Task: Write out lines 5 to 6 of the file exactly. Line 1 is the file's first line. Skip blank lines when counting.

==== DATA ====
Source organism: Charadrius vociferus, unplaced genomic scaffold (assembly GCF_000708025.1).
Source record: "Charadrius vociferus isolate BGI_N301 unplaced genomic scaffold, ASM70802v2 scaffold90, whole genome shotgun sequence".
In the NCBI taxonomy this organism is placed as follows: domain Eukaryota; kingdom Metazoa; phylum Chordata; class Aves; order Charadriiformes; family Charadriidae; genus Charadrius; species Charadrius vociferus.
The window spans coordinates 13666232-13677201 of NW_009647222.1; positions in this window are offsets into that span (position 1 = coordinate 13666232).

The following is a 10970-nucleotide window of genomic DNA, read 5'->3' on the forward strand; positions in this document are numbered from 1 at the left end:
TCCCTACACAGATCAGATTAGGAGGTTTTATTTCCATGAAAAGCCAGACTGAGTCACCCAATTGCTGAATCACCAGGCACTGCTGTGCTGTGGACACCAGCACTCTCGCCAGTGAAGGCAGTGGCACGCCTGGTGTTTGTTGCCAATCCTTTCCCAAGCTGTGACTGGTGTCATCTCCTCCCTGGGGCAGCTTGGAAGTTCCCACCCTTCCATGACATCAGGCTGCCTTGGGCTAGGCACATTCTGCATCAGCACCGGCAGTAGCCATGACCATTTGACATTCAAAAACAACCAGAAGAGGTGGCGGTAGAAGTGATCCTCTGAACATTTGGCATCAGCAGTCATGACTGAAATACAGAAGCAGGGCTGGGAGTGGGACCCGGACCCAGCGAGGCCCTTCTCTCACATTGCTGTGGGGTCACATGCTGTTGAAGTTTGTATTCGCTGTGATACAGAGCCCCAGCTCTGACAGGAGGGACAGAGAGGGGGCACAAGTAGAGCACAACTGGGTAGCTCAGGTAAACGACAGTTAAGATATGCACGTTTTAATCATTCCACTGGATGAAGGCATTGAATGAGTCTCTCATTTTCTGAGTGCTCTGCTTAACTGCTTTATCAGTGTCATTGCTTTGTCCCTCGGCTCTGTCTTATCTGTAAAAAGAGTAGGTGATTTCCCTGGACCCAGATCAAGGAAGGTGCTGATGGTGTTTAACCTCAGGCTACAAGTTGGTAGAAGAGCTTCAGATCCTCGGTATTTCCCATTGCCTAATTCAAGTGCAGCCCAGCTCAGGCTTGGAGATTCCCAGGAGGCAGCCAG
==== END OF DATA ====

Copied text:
The following is a 10970-nucleotide window of genomic DNA, read 5'->3' on the forward strand; positions in this document are numbered from 1 at the left end:
TCCCTACACAGATCAGATTAGGAGGTTTTATTTCCATGAAAAGCCAGACTGAGTCACCCAATTGCTGAATCACCAGGCACTGCTGTGCTGTGGACACCAGCACTCTCGCCAGTGAAGGCAGTGGCACGCCTGGTGTTTGTTGCCAATCCTTTCCCAAGCTGTGACTGGTGTCATCTCCTCCCTGGGGCAGCTTGGAAGTTCCCACCCTTCCATGACATCAGGCTGCCTTGGGCTAGGCACATTCTGCATCAGCACCGGCAGTAGCCATGACCATTTGACATTCAAAAACAACCAGAAGAGGTGGCGGTAGAAGTGATCCTCTGAACATTTGGCATCAGCAGTCATGACTGAAATACAGAAGCAGGGCTGGGAGTGGGACCCGGACCCAGCGAGGCCCTTCTCTCACATTGCTGTGGGGTCACATGCTGTTGAAGTTTGTATTCGCTGTGATACAGAGCCCCAGCTCTGACAGGAGGGACAGAGAGGGGGCACAAGTAGAGCACAACTGGGTAGCTCAGGTAAACGACAGTTAAGATATGCACGTTTTAATCATTCCACTGGATGAAGGCATTGAATGAGTCTCTCATTTTCTGAGTGCTCTGCTTAACTGCTTTATCAGTGTCATTGCTTTGTCCCTCGGCTCTGTCTTATCTGTAAAAAGAGTAGGTGATTTCCCTGGACCCAGATCAAGGAAGGTGCTGATGGTGTTTAACCTCAGGCTACAAGTTGGTAGAAGAGCTTCAGATCCTCGGTATTTCCCATTGCCTAATTCAAGTGCAGCCCAGCTCAGGCTTGGAGATTCCCAGGAGGCAGCCAG